Blockchain Weekly Recap 11-26-2016

Blockchain Weekly Recap 11-26-2016

 

Goldman Sachs and Others Bail on R3 Blockchain Group

Two years ago, banking behemoth Goldman Sachs was one of nine founding members of the R3 CEV LLC blockchain consortium. This week, the bank pulled out of the group by allowing its membership to formally lapse. The decision was reportedly made in response to the bank’s failure to reach agreement on fundraising terms. R3 had been proposing a fundraising deal that would see it receive a total of $200 million from the group’s members – funds that would provide the members with equity in the company. Members who chose to decline the fundraising were apparently still welcome in the group and continue to share research and develop new blockchain technology. Rather than agree to the terms, however, Goldman Sachs opted to leave the group altogether.

Banco Santander SA and Morgan Stanley have also decided to leave R3. Along with Goldman Sachs, Santander SA continue to invest in Blythe Masters’ Digital Asset Holdings consortium. Meanwhile, the Wall Street Journal reports that R3 seems to be taking the exits in stride. A company spokesman offered this observation: “As with any project of this scale and scope, we always expected the make-up of the consortium to change over time. Developing technology like this requires dedication and significant resources, and our diverse pool of members all have different capacities and capabilities which naturally change over time.”


Hong Kong Eyeing Blockchain Solution for Mortgages

Hong Kong’s government is reportedly considering blockchain technology as a potential solution to make home ownership easier for the city’s residents to achieve. With real estate property in short supply and high demand, the government has been in search of a simpler way to deal with mortgages. The Hong Kong Applied Science and Technology Research Institute recently partnered with the Monetary Authority to release a new proof of concept report dealing with distributed ledger technology issues.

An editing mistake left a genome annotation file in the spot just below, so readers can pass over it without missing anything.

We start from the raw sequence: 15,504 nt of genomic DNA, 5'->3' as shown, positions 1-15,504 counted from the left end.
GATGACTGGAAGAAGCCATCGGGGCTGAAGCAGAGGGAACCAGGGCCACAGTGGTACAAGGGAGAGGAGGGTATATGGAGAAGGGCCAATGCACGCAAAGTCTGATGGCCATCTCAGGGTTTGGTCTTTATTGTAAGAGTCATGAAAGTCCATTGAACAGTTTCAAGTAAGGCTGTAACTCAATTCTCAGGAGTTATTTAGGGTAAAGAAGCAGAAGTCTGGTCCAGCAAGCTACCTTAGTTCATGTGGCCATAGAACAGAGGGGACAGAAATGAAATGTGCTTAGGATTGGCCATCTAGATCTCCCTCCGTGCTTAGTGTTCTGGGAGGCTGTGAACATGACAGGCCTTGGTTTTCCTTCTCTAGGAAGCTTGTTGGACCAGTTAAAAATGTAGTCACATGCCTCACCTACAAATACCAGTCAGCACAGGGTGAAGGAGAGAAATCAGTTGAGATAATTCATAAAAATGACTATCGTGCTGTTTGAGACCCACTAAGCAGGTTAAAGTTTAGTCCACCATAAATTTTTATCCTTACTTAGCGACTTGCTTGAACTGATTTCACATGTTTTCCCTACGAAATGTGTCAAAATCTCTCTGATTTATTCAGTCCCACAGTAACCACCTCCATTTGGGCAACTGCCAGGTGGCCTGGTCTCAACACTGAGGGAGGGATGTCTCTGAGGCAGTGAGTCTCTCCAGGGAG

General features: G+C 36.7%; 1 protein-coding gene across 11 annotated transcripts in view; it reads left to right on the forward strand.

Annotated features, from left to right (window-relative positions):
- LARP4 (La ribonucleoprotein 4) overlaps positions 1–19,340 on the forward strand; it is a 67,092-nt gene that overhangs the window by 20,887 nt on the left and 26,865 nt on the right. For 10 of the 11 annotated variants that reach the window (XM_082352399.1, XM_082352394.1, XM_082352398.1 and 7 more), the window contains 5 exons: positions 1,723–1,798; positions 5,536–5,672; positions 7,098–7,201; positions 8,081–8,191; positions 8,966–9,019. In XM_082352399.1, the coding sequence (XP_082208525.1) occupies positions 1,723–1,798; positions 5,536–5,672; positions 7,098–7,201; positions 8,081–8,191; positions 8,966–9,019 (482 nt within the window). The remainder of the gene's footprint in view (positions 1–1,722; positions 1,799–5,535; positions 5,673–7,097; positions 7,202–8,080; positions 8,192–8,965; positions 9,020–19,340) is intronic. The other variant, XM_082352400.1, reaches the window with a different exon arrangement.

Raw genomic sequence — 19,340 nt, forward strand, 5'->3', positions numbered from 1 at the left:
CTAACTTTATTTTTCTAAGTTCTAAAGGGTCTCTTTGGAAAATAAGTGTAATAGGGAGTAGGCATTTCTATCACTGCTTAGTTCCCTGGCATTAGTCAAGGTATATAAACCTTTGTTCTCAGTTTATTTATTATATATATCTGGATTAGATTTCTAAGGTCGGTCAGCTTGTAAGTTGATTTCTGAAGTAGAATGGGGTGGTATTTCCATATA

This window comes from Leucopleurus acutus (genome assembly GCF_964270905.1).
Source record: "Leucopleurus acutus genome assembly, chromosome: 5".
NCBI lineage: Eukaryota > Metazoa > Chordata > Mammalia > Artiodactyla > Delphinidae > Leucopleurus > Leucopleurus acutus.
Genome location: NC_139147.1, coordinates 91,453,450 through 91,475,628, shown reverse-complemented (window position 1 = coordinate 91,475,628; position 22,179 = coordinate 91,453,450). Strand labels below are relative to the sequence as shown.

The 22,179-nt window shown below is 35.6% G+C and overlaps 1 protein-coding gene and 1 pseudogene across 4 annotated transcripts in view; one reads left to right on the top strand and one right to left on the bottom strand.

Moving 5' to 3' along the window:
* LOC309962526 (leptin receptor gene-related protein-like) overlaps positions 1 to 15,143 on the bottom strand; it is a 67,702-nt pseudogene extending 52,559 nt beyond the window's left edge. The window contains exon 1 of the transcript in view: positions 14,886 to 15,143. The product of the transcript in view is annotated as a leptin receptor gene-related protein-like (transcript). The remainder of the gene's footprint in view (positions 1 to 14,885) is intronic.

That report examines blockchain’s potential in the areas of trade finance, identity management, and mortgage applications. The assessment concludes that blockchain solutions could be useful for providing quicker and more reliable information about property values, easier document sharing and title transfers, and significant reductions in transaction costs.


EC Launching Initiative to Support Blockchain Startups

The European Commission this week revealed the launch of a new initiative designed to assist blockchain and other FinTech startups succeed. The effort is being called the Start-up and Scale-up Initiative, and will create a support system for new and innovative technology companies that should assist them in overcoming regulatory burdens, help them obtain funding, and simplify their tax filings. The goal is to increase these firms’ ability to succeed in the EU so that they don’t relocate to more tech-friendly environments,


India to Host Blockchain Summit in December

New Delhi will be the host site for India’s first blockchain conference, as the city welcomes the Blockchain India Summit. The summit is scheduled for December 6, 2016 and will include participants such as Ethereum founder Vitalik Buterin, representatives from IBM, Tech Mahindra, and Microsoft, and guests from the worlds of academia and cryptography. The gathering is occurring at a time when digital currency and its underlying technology are receiving new attention in India, as currency concerns and the chaotic battle against black market criminal activities have left many of the nation’s citizens eager to learn more about the potential uses of blockchain technology and cryptocurrency.

The views expressed by the authors on this site do not necessarily represent the views of DCEBrief or the management team.

Author: Ken Chase

Freelance writer whose interests include topics ranging from technology and finance to politics, fitness, and all things canine. Aspiring polymath, semi-professional skeptic, and passionate advocate for the judicious use of the Oxford comma.

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